Children born to mothers with systemic lupus erythematosus (SLE) have more than double the risk of being diagnosed with an autism spectrum disorder, Canadian researchers reported.
Among children whose mothers had lupus, 1.4% were given a diagnosis of autism compared with 0.6% of control children, according to Sasha Bernatsky, MD, PhD, of McGill University in Montreal, and colleagues.
In a multivariate analysis, the odds ratio for autism among children whose mothers had lupus was 2.19 (95% CI 1.09-4.39), the researchers reported online in Arthritis & Rheumatism.
Some research has suggested that children whose mothers have lupus are at greater risk of neurodevelopmental disorders, and that exposure to maternal antibodies and cytokines may contribute to the risk.
“There’s a growing body of literature that suggests that genetics alone is not the total answer to autism, and that in utero environment plays a role,” said Betty Diamond, MD, of the Feinstein Institute for Medical Research in Manhasset, N.Y.
“There are data suggesting that maternal cytokines and brain-reactive antibodies can lead to abnormal brain development. I think there certainly is good reason to think that maternal antibodies can cross the placenta and access the fetal brain before the blood-brain barrier is fully competent,” Diamond told MedPage Today.
To examine the possible association between maternal lupus and autism in the offspring, Bernatsky and colleagues assembled a cohort of 719 children whose mothers had lupus, along with 8,493 matched controls from the general population. Mean maternal age was 30, and duration of lupus was 3.7 years.
The mothers with lupus had more comorbidities and had more complications such as preterm birth.
Overall, the diagnosis of autism spectrum disorder was an infrequent event, with an incidence rate of 75.2 per 100,000 person-years.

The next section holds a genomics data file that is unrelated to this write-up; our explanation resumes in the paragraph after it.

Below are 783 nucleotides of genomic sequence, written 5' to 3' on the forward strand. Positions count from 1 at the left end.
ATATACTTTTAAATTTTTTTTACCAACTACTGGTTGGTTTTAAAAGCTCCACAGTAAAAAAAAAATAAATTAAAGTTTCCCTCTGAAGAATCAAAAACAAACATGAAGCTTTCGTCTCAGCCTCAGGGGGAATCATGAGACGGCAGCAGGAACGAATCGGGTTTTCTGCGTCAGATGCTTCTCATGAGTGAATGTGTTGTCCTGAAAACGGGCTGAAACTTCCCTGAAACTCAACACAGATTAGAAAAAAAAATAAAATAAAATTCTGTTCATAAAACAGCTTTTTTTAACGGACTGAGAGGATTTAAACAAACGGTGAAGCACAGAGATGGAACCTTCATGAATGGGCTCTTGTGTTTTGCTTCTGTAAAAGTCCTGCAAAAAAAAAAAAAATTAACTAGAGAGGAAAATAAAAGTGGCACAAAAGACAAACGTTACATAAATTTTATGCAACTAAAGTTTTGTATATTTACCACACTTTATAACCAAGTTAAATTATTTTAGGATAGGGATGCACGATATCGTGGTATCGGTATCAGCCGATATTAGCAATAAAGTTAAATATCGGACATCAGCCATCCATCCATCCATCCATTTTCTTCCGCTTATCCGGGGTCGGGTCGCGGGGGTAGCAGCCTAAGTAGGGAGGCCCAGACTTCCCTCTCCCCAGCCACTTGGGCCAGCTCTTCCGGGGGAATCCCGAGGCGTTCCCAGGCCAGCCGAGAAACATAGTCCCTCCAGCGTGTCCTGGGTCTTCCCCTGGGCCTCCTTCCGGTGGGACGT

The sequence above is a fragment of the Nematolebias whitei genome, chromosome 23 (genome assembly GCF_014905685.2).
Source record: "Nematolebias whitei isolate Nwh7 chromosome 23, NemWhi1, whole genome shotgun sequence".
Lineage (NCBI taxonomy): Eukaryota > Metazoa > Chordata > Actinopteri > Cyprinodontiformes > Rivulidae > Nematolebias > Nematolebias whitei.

The age at the time of autism diagnosis was younger for children whose mothers had lupus, at 3.8 years compared with 5.7 years for controls.
In a sensitivity analysis that adjusted for complications such as gestational diabetes and preterm birth, the OR of autism was increased, at 1.97 (95% CI 0.95-4.08), although the confidence interval crossed 1.
Other factors that were associated with autism included gestational diabetes and being small for gestational age, with ORs of 2.42 and 1.69, respectively, although the confidence intervals again were wide and the number of events was small.
Analysis of a subset of the children whose mothers had records of medication exposure found that none of the children with autism had been exposed to antimalarial drugs or immunosuppressants. One case with an SLE mother had been exposed to corticosteroids and one control child had been exposed to anticonvulsants.
The finding that the autism diagnosis was typically earlier in the children whose mothers had lupus “raises concerns as to whether there might be a different clinical presentation of autism spectrum disorder in children born to SLE mothers (e.g., earlier and/or more severe disease presentation) versus control children,” Bernatsky and colleagues noted.
Adding further support to the possibility of a different phenotype in children whose mothers have lupus was another study of the same cohort in which attention deficit hyperactivity disorder was diagnosed significantly later than in controls, at age 12.5 years vs 7.8 years. That finding suggests that the earlier diagnosis of autism was not simply a result of mothers’ seeking medical advice earlier because of concerns about their babies’ potential health problems related to SLE.
“Our study findings should prompt future research, notably on the role of maternal SLE-related autoantibodies, which could yield important insights into the physiopathology of these complex disorders,” the researchers concluded.
“I think we have a lot of work to do to understand which antibodies might be the perpetrators,” Diamond said.
“And also whether the relationship is multifactorial, that there’s something else going on with the fetus that might need to happen for there to be this long-term pathology,” she said.
“For example, with fetal heart block in children with SLE mothers, there are data that you need not only anti-Ro antibodies from the mother, but you also need some cardiac ischemia in order for the antigen to be exposed in a way for the antibody to do its damage,” she explained.
Limitations of the study included the possibility of unmeasured confounding and the lack of serologic information in the administrative databases.
The study was funded by the Canadian Institutes for Health Research.
Bernatsky and co-authors disclosed no relevant relationships with industry.
Source Reference: Vinet E, et al “Increased risk of autism spectrum disorders in children born to women with systemic lupus erythematosus: results from the OSLER cohort” Arthritis Rheum 2015; DOI: 10.1002/art.39320.